I have to be honest, the parts where the dog/cat/horse dies, I skip. I just can't since it is always so close to home. I know how it feels, I don't need to read it.
I have a running list of movies I won't subject myself to either and I curse John Steinbeck for scarring me for life over The Red Pony.
Pets to Lovey and the Itch, don't forget Slimmie and I wanna see that green sweater!

tpals said...

I was in the middle of a series when I checked the reviews of the next book...and decided to stop reading them. Picking up Inland Island off ebay instead. :)

Susan said...

I usually fast forward through it, but can't on my car stereo. So I will have to tough it out, but it usually upsets me so much that I am not safe driving. Maybe I should just sit in my driveway. Funny, I refused to read Steinbeck after The Red Pony, too. I've never forgiven him. I will roll out the sweater after it's blocked - given my propensity towards procrastination, maybe next March? :)

Susan said...

Good thinking! It's always really disappointing when you are invested in a series and then it peters out as you read on. As a writer, I think you will really enjoy Inland Island. I am going to pick up another of her books to see if the writing holds up - I would bet good money it does.

Debra She Who Seeks said...

Yes, it's getting to be that time of year again -- zucchini EVERYTHING.

Michelle said...

I am a committed "finisher," but Theresa's practice has definite merit! "A Dog's Life" completely tore me up (multiple times), but I have to admit that once the jagged edges eroded, the memory of the book is powerfully good medicine. Did you post that zucchini pizza crust recipe? I can't find it in my bookmarked recipes, and I need it....

Michelle said...

Never mind; I just found it in my email folder!

Susan said...

I could never understand why people resented having their mailboxes filled with zucchini by well-wishing friends. Go ahead - fill my mailbox!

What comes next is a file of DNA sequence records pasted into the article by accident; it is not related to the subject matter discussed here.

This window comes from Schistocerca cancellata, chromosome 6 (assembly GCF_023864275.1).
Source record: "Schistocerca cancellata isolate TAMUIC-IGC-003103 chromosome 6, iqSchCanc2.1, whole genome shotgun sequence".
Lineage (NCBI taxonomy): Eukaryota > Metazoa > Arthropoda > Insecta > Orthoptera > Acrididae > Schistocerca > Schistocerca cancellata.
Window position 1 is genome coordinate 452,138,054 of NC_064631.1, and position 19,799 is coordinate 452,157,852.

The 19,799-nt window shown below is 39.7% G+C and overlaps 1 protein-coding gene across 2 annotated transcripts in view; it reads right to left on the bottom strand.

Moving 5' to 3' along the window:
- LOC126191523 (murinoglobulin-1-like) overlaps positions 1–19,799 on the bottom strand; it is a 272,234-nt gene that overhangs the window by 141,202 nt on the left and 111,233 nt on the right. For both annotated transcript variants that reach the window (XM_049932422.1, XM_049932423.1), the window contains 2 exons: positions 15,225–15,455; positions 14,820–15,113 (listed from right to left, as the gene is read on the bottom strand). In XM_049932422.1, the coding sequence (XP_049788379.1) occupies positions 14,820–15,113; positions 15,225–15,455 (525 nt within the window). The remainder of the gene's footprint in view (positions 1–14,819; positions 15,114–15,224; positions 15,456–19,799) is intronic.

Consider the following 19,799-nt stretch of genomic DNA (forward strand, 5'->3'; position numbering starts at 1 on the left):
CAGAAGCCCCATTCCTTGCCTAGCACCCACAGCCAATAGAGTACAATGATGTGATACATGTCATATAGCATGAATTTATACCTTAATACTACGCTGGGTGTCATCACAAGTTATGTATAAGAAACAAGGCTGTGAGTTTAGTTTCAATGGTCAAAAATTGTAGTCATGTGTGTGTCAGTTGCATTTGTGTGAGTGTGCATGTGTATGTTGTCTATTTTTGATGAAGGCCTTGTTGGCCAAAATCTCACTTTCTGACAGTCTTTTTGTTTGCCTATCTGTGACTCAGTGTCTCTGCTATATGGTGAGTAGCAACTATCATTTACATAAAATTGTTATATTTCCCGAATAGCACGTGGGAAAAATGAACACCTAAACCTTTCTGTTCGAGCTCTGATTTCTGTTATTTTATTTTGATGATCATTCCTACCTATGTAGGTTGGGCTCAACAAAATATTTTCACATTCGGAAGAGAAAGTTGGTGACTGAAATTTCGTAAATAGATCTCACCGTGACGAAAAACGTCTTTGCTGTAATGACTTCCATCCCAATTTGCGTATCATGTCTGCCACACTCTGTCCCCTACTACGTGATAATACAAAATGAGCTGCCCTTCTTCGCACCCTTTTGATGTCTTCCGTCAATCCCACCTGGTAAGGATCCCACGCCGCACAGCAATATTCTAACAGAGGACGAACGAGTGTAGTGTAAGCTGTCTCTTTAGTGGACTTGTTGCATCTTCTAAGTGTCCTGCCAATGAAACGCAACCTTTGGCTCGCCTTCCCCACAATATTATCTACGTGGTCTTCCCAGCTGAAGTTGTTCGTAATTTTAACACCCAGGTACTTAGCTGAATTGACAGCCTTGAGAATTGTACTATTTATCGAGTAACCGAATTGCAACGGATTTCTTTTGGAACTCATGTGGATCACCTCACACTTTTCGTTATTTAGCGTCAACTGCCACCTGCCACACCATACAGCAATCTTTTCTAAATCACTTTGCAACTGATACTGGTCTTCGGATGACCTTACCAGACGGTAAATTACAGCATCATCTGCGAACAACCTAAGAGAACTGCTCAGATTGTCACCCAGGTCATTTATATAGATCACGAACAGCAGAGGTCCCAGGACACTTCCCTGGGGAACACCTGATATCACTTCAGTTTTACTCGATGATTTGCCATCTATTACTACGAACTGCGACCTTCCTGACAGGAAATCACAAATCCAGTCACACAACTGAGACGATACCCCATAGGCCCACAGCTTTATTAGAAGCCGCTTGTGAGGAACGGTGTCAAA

Susan said...

Let me know if you need it again - I'm going to try making some and freezing them. Fingers crossed.

Kristina said...

Thanks for the titles. One day soon, I'll be holding a book in my hands. That's great you are being supplied with so many veggies.

Theresa said...

A Dog's Life and The Art of Racing in the Rain are both culprits in my now skipping the sad bits in most books. I'm fine with people dying, just not animals. Not sure what that says about me.....

Theresa said...

Wordy fool that I am I misquoted. It's A Dog's Purpose by WB Cameron

Ed said...

I've been getting some reading done too in-between canner batches!

Susan said...

Yes, we are sweltering and parched on the left coast. I have given up watering anything but fall/winter seedlings in case the well gives out-my personal nightmare. It has been 40C in the meadow several times. I've just read two depressing books-The Reader and Ghost Babies-time for something more uplifting.

jaz@octoberfarm said...

i love zucchini time. i only grew one little zucchini this year. i hope friends take pity on me!

Susan said...

I am lucky to be around like-minded people, as in they grow big gardens. I think we've been having the same lousy gardening year. The Year of Weeds!

Susan said...

I thank you for the warning. It's a Dog's Purpose was on my reading list.

Susan said...

I'd be interested in what you are reading - you gave up fiction, right?

Susan said...

Good god. You definitely need something uplifting. Try News of the World. It has a happy ending. :) I hear you on the well - mine charged/emptied a few years ago and I have been tippy-toeing around it every summer.

Susan said...

Pity, my ass. Your friends owe you TONS of zucchini for all the deliciousness you have cooked their way!

Michelle said...

I made the same naming mistake; I also meant “A Dog’s Purpose.” But like I said, it has left a profound memory once time has passed!

Florida Farm Girl said...

Uh oh. Two more books to go on the list. SIGH........